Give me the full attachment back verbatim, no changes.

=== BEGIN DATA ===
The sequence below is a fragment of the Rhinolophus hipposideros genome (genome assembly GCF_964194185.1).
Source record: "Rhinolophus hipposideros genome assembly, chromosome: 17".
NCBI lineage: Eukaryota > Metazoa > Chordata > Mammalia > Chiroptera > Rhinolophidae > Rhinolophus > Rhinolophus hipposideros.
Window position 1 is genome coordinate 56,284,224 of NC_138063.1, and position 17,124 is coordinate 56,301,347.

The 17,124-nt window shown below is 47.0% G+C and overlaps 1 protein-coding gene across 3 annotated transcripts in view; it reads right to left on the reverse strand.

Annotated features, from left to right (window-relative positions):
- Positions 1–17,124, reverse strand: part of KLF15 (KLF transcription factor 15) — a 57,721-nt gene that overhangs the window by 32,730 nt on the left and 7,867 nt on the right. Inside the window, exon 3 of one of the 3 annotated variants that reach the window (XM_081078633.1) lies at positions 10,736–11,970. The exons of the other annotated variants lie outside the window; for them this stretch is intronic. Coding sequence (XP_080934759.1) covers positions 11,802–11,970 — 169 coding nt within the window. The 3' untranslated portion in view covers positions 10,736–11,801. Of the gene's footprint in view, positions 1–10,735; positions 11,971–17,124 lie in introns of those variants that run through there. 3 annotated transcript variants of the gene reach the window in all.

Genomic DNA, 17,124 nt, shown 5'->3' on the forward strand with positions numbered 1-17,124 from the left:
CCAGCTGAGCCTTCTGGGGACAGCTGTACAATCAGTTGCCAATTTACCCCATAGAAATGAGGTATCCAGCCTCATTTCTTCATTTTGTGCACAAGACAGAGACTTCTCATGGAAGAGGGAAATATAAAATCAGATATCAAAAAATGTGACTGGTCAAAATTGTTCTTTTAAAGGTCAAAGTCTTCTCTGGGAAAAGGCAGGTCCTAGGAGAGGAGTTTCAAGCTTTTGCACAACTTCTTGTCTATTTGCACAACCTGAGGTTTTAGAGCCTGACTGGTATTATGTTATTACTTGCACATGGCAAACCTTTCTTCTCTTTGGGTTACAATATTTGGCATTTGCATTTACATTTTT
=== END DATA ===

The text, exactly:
The sequence below is a fragment of the Rhinolophus hipposideros genome (genome assembly GCF_964194185.1).
Source record: "Rhinolophus hipposideros genome assembly, chromosome: 17".
NCBI lineage: Eukaryota > Metazoa > Chordata > Mammalia > Chiroptera > Rhinolophidae > Rhinolophus > Rhinolophus hipposideros.
Window position 1 is genome coordinate 56,284,224 of NC_138063.1, and position 17,124 is coordinate 56,301,347.

The 17,124-nt window shown below is 47.0% G+C and overlaps 1 protein-coding gene across 3 annotated transcripts in view; it reads right to left on the reverse strand.

Annotated features, from left to right (window-relative positions):
- Positions 1–17,124, reverse strand: part of KLF15 (KLF transcription factor 15) — a 57,721-nt gene that overhangs the window by 32,730 nt on the left and 7,867 nt on the right. Inside the window, exon 3 of one of the 3 annotated variants that reach the window (XM_081078633.1) lies at positions 10,736–11,970. The exons of the other annotated variants lie outside the window; for them this stretch is intronic. Coding sequence (XP_080934759.1) covers positions 11,802–11,970 — 169 coding nt within the window. The 3' untranslated portion in view covers positions 10,736–11,801. Of the gene's footprint in view, positions 1–10,735; positions 11,971–17,124 lie in introns of those variants that run through there. 3 annotated transcript variants of the gene reach the window in all.

Genomic DNA, 17,124 nt, shown 5'->3' on the forward strand with positions numbered 1-17,124 from the left:
CCAGCTGAGCCTTCTGGGGACAGCTGTACAATCAGTTGCCAATTTACCCCATAGAAATGAGGTATCCAGCCTCATTTCTTCATTTTGTGCACAAGACAGAGACTTCTCATGGAAGAGGGAAATATAAAATCAGATATCAAAAAATGTGACTGGTCAAAATTGTTCTTTTAAAGGTCAAAGTCTTCTCTGGGAAAAGGCAGGTCCTAGGAGAGGAGTTTCAAGCTTTTGCACAACTTCTTGTCTATTTGCACAACCTGAGGTTTTAGAGCCTGACTGGTATTATGTTATTACTTGCACATGGCAAACCTTTCTTCTCTTTGGGTTACAATATTTGGCATTTGCATTTACATTTTT